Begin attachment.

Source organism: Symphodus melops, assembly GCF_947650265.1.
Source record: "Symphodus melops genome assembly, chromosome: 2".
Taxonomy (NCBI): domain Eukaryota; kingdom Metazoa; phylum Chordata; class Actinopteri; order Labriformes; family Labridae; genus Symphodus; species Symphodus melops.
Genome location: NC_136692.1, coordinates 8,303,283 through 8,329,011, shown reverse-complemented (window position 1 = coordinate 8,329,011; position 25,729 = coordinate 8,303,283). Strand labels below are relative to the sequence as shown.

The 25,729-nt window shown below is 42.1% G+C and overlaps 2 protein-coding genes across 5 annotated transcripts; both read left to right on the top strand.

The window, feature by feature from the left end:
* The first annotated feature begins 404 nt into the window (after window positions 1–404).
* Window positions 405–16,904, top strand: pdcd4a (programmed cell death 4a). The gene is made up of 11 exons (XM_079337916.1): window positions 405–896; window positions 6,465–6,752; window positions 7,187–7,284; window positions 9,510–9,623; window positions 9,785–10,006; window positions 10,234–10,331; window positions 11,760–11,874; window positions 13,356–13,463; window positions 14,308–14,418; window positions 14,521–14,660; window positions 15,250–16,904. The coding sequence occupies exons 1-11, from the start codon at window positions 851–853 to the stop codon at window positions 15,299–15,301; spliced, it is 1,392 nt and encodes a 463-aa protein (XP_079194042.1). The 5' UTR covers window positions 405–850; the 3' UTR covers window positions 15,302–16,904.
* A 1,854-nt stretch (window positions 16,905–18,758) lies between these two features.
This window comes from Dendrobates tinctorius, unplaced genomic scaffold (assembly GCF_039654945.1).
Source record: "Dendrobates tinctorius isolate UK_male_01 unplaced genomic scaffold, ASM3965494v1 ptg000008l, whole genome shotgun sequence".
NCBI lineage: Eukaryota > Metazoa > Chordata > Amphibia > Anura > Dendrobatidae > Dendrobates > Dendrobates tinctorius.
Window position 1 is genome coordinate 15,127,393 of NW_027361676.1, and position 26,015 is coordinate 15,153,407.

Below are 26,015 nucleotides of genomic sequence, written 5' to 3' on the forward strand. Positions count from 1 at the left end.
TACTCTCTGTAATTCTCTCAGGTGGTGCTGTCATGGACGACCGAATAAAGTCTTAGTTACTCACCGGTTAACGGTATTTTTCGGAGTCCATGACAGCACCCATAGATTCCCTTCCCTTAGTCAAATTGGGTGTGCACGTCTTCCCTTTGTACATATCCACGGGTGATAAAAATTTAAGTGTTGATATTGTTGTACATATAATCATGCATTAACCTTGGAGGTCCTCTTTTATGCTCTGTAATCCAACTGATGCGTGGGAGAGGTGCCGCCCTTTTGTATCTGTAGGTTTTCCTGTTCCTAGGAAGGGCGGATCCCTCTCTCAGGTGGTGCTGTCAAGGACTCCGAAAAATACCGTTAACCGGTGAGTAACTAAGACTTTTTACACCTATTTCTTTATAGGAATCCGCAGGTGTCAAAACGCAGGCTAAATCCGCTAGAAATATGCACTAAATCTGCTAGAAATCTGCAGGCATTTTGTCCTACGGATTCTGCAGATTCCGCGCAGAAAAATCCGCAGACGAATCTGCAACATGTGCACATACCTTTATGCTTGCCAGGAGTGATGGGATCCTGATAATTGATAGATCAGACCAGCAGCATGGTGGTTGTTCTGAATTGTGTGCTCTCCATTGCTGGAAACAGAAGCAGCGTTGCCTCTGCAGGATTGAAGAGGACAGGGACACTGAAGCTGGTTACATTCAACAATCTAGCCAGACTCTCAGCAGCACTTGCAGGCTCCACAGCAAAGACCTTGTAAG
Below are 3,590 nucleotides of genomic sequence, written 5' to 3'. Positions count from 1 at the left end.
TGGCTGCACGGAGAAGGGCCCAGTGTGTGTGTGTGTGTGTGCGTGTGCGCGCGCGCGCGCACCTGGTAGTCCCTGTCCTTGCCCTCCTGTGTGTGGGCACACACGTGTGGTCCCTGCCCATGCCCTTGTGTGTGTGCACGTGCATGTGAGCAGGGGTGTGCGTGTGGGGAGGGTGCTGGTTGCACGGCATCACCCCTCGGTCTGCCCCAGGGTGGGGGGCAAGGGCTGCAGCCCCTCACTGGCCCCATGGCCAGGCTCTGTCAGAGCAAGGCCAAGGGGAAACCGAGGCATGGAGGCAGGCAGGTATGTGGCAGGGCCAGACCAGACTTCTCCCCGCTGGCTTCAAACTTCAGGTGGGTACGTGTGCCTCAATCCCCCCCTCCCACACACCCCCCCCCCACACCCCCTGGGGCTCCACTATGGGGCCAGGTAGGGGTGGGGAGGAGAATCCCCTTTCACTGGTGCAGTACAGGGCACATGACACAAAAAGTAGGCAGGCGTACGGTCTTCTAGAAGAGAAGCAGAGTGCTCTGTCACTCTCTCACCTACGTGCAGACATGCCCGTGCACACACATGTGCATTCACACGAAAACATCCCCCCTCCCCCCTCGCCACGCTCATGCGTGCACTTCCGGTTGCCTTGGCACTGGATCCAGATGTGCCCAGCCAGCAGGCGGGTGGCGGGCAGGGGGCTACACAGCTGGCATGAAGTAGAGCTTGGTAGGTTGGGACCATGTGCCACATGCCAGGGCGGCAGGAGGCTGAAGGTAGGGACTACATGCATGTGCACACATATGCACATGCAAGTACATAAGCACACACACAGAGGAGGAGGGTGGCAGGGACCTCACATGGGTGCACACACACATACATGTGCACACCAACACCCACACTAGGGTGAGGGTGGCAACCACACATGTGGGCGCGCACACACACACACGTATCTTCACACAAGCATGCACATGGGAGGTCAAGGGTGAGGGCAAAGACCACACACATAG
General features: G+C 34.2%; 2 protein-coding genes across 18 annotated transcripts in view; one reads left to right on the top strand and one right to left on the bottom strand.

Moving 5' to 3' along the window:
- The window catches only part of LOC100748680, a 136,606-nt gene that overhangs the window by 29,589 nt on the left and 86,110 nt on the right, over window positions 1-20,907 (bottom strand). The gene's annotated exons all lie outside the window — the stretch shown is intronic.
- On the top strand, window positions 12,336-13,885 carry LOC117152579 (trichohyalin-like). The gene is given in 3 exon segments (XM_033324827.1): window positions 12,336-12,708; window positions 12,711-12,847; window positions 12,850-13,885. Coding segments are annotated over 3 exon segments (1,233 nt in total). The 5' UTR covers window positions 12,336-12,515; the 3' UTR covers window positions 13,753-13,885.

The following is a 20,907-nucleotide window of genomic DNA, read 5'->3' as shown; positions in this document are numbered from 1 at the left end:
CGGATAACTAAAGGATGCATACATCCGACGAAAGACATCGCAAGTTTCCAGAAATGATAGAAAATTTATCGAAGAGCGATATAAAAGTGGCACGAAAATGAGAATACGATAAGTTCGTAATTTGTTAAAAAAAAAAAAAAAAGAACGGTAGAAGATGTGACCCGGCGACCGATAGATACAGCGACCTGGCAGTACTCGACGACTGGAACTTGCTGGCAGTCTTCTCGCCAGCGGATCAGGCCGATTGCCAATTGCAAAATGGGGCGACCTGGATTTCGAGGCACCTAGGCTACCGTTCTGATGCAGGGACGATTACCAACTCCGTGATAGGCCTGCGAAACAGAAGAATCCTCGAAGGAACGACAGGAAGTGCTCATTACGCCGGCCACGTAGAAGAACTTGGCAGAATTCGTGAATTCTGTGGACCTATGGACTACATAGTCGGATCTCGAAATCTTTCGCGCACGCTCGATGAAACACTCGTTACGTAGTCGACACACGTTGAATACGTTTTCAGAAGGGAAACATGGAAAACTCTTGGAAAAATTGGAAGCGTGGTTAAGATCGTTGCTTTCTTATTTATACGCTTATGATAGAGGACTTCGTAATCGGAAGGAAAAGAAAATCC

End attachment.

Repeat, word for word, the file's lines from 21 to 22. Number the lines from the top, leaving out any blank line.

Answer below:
- On the top strand, window positions 12,336-13,885 carry LOC117152579 (trichohyalin-like). The gene is given in 3 exon segments (XM_033324827.1): window positions 12,336-12,708; window positions 12,711-12,847; window positions 12,850-13,885. Coding segments are annotated over 3 exon segments (1,233 nt in total). The 5' UTR covers window positions 12,336-12,515; the 3' UTR covers window positions 13,753-13,885.

The following is a 20,907-nucleotide window of genomic DNA, read 5'->3' as shown; positions in this document are numbered from 1 at the left end: